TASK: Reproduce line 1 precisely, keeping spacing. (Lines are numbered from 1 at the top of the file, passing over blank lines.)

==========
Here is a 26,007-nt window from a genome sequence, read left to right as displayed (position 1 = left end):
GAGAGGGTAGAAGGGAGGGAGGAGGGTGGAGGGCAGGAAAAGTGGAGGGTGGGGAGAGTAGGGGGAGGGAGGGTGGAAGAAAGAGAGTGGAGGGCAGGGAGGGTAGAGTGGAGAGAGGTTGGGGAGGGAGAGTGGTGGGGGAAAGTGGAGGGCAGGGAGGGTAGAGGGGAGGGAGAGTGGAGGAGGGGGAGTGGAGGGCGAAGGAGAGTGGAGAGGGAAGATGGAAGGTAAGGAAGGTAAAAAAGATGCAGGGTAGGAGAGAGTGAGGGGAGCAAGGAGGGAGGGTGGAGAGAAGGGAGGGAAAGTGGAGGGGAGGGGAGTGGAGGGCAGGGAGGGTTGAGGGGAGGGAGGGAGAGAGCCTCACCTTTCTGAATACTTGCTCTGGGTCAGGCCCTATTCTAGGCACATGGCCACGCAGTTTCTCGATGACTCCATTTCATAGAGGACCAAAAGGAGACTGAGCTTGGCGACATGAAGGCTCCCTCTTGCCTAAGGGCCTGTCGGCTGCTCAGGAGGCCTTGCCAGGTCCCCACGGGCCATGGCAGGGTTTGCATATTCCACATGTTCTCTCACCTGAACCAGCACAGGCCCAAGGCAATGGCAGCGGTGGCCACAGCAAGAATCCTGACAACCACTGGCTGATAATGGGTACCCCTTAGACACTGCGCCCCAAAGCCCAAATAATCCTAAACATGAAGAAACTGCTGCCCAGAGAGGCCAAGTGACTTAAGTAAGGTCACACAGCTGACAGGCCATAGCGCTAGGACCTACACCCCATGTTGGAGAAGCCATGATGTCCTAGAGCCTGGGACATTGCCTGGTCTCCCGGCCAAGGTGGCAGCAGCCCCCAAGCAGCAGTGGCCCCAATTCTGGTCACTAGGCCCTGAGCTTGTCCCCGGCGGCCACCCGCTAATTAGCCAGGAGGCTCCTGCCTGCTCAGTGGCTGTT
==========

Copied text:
Here is a 26,007-nt window from a genome sequence, read left to right as displayed (position 1 = left end):